House debates

Tuesday, 13 February 2024


Treasury Laws Amendment (Cost of Living Tax Cuts) Bill 2024, Treasury Laws Amendment (Cost of Living — Medicare Levy) Bill 2024; Second Reading

7:04 pm

Photo of Tony PasinTony Pasin (Barker, Liberal Party, Shadow Assistant Minister for Infrastructure and Transport) Share this | Hansard source

The people of Barker pride themselves on a lot of things. But if I was being completely frank I'd say that mine is an honest electorate. It's a place where a person's word is their bond. The Prime Minister's decision to break his word and his bond on the stage 3 tax cuts, I'm sad to say, joins a long list of broken promises, including those around lower electricity prices, cheaper mortgages, and the commitment to keep his hands off superannuation and franking credits.

At a local level, constituents in my electorate were encouraged by the Prime Minister's commitment of a $275 reduction in electricity bills. But it will come as no surprise that they're still waiting for that $275 reduction. Families in Kingston in the south-east of South Australia, in my electorate, in the lead-up to the last federal election were promised $1.8 million to help fund the establishment of a purpose-built childcare facility. It was a commitment we had made and one that, happily, those opposite, during the election, matched. I say 'happily' because at the point that the commitment was made we were going to see a redeveloped childcare facility in Kingston irrespective of the election outcome. As someone who's outcomes focused, I thought that was a particularly good thing. But unfortunately that is also an unfulfilled commitment at this stage. Despite it being more than 14 months since the election and close to two years since the original commitment, that $1.8 million election promise is yet to materialise.

It's not only broken promises that make this government untrustworthy. It's also their lack of transparency. Prior to the 2022 election, people in the Riverland, in my electorate, didn't believe that those opposite would return to a policy of water buybacks. Why? Because those opposite weren't open and honest about that. When I warned the people of the Riverland that that was exactly what those opposite had in store for them, I was accused by those opposite—or at least the candidate on behalf of the Australian Labor Party—of 'resorting to fearmongering'. Yet even now that we know that buybacks are being implemented there's no transparency about how much those opposite are willing to pay for that water or indeed where the water is going to come from. In the south-east of my electorate, along the beautiful Limestone Coast, the local lobster fishermen weren't told that while they would be still hurting from the loss of key international markets Labor would swoop in and propose a job-destroying, industry-destroying proposal for a Southern Ocean offshore wind farm in their fertile fishing grounds. Yet that's exactly where we are—and not a mention of it before the last election.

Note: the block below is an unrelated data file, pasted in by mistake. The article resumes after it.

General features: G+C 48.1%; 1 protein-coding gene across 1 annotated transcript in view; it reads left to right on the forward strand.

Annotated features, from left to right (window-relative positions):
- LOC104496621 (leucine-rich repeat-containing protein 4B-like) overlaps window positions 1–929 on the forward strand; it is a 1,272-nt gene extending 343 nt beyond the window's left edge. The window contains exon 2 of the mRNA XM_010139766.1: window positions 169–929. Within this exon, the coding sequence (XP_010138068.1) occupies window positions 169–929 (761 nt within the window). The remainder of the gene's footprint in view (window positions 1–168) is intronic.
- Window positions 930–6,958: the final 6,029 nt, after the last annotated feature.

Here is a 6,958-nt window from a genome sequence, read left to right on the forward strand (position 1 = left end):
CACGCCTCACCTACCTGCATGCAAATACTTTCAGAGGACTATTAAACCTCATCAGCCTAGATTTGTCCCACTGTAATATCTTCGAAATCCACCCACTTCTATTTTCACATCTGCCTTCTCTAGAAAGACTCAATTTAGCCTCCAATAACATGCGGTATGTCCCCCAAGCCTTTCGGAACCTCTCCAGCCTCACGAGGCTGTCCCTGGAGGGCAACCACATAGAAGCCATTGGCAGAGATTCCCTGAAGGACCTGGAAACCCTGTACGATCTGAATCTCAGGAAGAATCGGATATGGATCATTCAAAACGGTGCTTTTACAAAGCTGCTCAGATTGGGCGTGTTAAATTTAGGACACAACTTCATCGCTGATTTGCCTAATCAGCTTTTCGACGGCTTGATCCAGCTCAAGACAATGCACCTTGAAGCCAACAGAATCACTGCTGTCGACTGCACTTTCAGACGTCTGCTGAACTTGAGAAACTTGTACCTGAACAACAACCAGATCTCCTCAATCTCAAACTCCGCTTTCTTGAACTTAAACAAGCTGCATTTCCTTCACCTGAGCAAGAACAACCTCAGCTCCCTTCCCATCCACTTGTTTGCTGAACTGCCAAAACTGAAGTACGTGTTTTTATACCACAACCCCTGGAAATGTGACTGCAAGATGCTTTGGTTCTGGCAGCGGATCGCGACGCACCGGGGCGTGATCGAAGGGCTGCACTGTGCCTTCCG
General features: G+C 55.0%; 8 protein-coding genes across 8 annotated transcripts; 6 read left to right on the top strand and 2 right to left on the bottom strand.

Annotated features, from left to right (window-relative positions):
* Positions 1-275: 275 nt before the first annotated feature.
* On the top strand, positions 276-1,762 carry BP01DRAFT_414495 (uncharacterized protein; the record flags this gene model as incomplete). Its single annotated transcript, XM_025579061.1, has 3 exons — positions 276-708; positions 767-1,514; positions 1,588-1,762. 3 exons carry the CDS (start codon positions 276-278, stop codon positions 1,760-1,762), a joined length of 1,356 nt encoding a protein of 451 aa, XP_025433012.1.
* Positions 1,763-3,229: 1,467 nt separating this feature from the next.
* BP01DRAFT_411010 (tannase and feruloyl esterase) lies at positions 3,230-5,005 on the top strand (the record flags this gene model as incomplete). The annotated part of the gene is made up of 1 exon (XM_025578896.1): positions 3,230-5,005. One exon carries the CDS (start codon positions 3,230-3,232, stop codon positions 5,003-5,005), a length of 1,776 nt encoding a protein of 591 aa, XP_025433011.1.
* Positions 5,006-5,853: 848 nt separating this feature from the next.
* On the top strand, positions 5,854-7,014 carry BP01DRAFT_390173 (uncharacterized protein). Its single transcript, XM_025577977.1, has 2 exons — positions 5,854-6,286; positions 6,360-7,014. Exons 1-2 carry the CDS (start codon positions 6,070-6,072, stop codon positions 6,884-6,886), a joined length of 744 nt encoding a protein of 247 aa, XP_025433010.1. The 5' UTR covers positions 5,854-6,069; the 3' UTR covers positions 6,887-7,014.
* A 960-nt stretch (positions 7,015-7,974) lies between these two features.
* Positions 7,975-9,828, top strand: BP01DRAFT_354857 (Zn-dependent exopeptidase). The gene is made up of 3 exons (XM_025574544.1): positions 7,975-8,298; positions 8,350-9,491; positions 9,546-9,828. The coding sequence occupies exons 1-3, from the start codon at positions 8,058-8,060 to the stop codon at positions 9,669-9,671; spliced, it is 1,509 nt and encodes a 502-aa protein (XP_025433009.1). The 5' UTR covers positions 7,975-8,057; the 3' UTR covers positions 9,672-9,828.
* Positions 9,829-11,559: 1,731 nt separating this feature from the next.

Equally, farmers across my electorate weren't told that they'd be slugged with a $50 million a year biosecurity protection levy—a levy on Australian farmers to protect them from the actions of those they compete against who are importing product to this country. And Sturt Highway road users, rejoicing in the news that we would finally see the establishment of a Truro bypass around that township to increase the productivity and safety of the Sturt Highway—a major transport route between Adelaide and interstate and indeed up to Sydney—would not have thought it possible that the federal government would retract funding for such an important piece of infrastructure. Over $220 million was committed to this Truro freight route. Yet that's exactly what Labor has done—a project that has been talked about for probably close to the entirety of my adult life, a project that took 10 years to get to Infrastructure Australia's priority list and then, after 10 years on the priority list, was gone in a moment.

I'd have a lot more respect for those opposite if prior to the election they'd said to the road users of the Sturt Highway, 'If you vote for us, just understand that the Sturt Highway will not see a bypass around the community of Truro.' I'd have more respect for those opposite if they'd said to the cray fishermen on the Limestone Coast, 'Just understand a vote for us is a vote for a gargantuan offshore wind complex in your fertile fishing ground which will effectively prohibit you from fishing in a 5,000 square kilometre area.' I'd have more respect for those opposite if they'd been clear and upfront about the biosecurity levy that would be imposed on Australian farmers. I'd have more respect for those opposite—indeed, I think my electorate would—if they'd said to the people of Kingston, 'We acknowledge the commitment made by the coalition government for $1.8 million towards a childcare facility and we'll do our very best to match that,' but that's not what the commitment was. I think they'd have a lot more respect for the Prime Minister if he had said, 'We will do everything within our power to put downward pressure on electricity prices,' instead of saying that they could expect a $275 reduction.